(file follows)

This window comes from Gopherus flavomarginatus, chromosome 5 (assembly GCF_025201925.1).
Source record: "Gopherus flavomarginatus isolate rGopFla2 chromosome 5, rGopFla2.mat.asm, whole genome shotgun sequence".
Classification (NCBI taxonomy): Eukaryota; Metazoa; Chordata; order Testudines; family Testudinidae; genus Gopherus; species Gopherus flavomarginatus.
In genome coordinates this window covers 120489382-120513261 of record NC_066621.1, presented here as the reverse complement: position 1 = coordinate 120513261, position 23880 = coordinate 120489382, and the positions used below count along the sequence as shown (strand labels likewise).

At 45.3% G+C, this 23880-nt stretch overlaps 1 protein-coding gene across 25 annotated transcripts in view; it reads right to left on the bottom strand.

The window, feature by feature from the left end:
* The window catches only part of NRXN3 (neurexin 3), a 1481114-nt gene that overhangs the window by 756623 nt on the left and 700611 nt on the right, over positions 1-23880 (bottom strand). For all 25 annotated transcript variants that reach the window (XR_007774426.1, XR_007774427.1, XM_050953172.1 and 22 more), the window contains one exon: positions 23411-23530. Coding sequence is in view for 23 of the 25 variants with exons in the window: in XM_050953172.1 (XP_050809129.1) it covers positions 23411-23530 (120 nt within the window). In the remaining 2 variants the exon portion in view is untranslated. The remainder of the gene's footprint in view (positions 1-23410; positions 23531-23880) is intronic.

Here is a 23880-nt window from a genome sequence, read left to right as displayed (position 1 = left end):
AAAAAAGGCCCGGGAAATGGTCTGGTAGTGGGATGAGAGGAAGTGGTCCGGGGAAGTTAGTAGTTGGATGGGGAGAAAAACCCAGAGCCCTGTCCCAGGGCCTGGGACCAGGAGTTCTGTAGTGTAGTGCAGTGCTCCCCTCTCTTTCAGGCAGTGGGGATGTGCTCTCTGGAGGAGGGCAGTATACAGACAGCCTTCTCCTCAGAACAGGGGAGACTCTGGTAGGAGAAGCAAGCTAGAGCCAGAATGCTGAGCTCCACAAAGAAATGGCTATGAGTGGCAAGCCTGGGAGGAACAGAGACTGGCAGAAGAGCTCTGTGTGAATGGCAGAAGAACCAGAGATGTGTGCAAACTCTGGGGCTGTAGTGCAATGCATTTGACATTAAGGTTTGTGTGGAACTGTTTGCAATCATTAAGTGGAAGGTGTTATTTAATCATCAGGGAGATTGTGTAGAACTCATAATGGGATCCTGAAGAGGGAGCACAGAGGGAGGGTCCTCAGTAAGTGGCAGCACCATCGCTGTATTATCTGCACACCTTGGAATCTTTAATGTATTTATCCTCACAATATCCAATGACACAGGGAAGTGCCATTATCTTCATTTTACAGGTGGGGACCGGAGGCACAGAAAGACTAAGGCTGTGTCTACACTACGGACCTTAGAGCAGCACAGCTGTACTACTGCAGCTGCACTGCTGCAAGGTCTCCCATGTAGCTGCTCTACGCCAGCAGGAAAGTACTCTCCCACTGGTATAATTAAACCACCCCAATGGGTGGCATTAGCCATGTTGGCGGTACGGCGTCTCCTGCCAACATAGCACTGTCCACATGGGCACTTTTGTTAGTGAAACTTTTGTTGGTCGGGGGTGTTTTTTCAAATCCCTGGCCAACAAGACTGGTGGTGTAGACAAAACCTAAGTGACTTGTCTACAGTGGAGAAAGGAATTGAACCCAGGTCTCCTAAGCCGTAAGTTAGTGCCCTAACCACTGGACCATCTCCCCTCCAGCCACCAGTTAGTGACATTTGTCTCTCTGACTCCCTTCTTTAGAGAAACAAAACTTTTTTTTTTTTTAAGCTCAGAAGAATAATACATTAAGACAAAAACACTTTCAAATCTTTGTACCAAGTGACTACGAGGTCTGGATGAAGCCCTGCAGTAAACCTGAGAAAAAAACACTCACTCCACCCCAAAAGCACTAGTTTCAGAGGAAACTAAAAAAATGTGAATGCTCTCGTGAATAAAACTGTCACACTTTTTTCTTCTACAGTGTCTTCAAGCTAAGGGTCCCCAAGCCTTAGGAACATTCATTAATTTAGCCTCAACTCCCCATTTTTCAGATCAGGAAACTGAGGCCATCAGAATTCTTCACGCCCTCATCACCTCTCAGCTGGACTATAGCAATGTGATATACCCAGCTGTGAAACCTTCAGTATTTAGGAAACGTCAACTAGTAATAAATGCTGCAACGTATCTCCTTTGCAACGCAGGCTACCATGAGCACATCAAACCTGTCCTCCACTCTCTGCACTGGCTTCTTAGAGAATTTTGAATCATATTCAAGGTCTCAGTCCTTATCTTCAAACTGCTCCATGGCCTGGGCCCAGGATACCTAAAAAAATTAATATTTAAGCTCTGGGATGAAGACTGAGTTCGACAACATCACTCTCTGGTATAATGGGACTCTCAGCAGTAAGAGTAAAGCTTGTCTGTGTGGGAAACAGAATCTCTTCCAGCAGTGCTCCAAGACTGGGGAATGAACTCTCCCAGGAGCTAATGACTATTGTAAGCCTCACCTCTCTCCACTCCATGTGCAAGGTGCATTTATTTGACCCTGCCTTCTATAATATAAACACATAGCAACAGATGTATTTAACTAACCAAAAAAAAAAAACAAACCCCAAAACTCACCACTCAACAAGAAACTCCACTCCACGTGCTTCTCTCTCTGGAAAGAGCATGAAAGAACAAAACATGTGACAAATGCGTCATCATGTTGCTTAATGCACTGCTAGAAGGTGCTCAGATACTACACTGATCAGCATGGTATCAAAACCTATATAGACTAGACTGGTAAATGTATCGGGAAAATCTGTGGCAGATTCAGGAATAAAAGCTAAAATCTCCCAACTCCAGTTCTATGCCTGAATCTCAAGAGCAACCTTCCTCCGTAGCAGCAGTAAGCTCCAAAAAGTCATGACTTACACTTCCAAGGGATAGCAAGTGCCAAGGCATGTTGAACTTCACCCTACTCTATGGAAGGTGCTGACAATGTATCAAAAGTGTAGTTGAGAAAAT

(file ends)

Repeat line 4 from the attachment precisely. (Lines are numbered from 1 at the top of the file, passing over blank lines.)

In genome coordinates this window covers 120489382-120513261 of record NC_066621.1, presented here as the reverse complement: position 1 = coordinate 120513261, position 23880 = coordinate 120489382, and the positions used below count along the sequence as shown (strand labels likewise).